Universal Programmable Remote Control

Cornell University, ECE 476

Program Design

Our software consists of a state machine that supports the user interface with the keypad and the LCD, and the appropriate functions to record and transmit the signals. Upon reset, the LCD displays a brief message and then enters the main menu. From here the user can start programming codes, playing existing ones, clearing existing ones, or viewing which buttons have been programmed. The most difficult parts to write were the functions to record and play the signals.

When the user initiates a recording sequence, we begin timer 1, clear it, and enable the input capture interrupt. When the user pushes the button on the existing remote, we start to receive a digital signal from the IR receiver. On the first logical change, which is from logic high to logic low, the time from timer 1 is captured and stored in the input capture register. This first time is useless, however, so we do not use it. This time is essentially the time it takes for the user to pick up the remote and press the button after he or she had initiated the sequence, and timer 1 may actually have ran over several times, if the person recording is slow. The timer is reset and we reverse the logical change condition on the input capture interrupt to trigger on a rising edge. The next time that the interrupt is triggered marks then the first time that we need to record. We subtract this time from the time before, which should be zero since we reset the timer within the interrupt, and store it in our array. This time is the length of our first pulse. Also timer 1 is set so that it does not overflow while measuring a pulse. We measure 70 or so transitions in this fashion before the programming sequence is complete. When we were testing we tried recording less than 70 transitions, but found that the radio that we were testing on did not recognize those signals.

The playing function essentially turns on one of the port pins for the specified amount of time and shuts it off again for a certain amount of time as dictated by the times that we saved during the recording function. We have to modulate this signal, however, by a 40 kHz carrier wave. Generating this wave was slightly incommodious, as first we were trying to generate it within the playing function, using a counter variable and an if statement that toggled it every few microseconds. This does not work well because correct and accurate operation would dictate that we knew exactly how many cycles the microcontroller took to execute the instructions around the if statement. We got independent operation with the output compare pin (Port D.7), by setting an OCR number that corresponded to a 40 kHz signal. Thus, the pin would oscillate at that frequency if the timer was enabled and would not oscillate at all if the timer was turned off. After the playing is done, we have to set the pin that we output on to zero because there is a chance that the toggling left the pin high. We play the signal that we record twice, for if we only play it once, the signal would not be registered by the receiving unit and if we play it three or more times, the radio would register multiple button presses, which causes incorrect operation when we are dealing with something like a volume up or down operation. Normally when a user pushes a button on a remote control, it sends the same signal continuously. We cannot do that however because the signal that we record is out of phase, it is not the signal repeated at a constant rate. Because of this, when the user pushes a button, it plays and if the user wants to play it again, he has to push it again.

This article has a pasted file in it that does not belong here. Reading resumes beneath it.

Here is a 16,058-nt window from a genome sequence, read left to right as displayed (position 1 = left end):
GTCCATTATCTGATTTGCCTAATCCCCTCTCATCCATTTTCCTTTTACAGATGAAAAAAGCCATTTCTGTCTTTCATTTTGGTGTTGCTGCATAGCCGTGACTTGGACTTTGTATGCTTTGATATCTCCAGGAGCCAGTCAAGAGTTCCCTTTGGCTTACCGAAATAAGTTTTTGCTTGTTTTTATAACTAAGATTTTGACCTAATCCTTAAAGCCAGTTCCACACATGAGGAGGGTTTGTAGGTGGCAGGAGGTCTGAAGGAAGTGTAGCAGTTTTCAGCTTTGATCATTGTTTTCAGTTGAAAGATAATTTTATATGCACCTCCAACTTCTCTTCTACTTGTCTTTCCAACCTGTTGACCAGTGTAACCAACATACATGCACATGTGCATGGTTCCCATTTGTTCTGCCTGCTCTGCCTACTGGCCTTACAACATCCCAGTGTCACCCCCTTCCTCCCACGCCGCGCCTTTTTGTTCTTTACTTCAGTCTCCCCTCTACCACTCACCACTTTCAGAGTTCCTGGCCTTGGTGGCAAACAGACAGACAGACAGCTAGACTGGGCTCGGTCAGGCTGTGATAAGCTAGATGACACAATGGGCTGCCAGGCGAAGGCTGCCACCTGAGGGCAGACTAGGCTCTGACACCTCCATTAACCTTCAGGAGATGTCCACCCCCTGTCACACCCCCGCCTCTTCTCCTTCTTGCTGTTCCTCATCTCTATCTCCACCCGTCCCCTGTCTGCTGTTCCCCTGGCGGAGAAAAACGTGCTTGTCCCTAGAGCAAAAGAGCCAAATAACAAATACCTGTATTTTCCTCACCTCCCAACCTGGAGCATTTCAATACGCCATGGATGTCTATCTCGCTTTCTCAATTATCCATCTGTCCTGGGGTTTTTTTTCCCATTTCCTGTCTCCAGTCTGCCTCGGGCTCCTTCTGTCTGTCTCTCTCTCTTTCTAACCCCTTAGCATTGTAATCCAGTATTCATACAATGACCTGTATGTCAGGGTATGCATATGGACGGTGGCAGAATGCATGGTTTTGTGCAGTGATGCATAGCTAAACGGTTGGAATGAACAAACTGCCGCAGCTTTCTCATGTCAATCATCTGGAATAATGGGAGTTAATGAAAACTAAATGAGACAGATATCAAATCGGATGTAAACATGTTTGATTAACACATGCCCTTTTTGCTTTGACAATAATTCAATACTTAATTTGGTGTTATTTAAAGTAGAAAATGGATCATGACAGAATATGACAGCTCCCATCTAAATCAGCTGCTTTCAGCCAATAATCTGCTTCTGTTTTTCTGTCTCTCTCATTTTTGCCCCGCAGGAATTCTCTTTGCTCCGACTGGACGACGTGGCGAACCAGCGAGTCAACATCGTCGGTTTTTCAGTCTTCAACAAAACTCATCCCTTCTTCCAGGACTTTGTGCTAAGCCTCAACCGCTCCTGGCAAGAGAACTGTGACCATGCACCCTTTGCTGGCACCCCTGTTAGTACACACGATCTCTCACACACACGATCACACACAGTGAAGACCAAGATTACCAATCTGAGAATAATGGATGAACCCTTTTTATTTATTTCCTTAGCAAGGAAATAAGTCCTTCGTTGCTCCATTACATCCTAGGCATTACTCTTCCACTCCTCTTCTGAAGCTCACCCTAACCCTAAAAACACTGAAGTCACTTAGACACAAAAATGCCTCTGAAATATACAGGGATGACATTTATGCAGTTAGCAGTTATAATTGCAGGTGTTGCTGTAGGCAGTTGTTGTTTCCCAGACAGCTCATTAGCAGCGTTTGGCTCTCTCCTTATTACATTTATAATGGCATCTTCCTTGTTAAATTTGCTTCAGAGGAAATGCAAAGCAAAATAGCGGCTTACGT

This last bit brings into mind the fact that a real remote control would be slightly less complicated in terms of recording the signals. If we were implementing a remote control without recording abilities, we would have to determine what pulse lengths correspond to what button and store those in memory. When we play then, we can have the remote just repeat the signal at a constant rate. We would be able to do this because the times in the array that we play from will contain data from exactly one period of the signal and nothing more. Since this is meant to accommodate all IR standards we have to resort to programming with an existing remote, for if not, we would have to have the user input which keys from which brand of remote the user wants to map to each of the ten keys. We have no room to store the transition times for all those keys and we do not have the time to determine all that data anyway.

The software that we used to run the keypad was taken almost directly from our lab 3 code. We changed a few things around since we did not need to analyze the keys entered since we have only 1-button commands.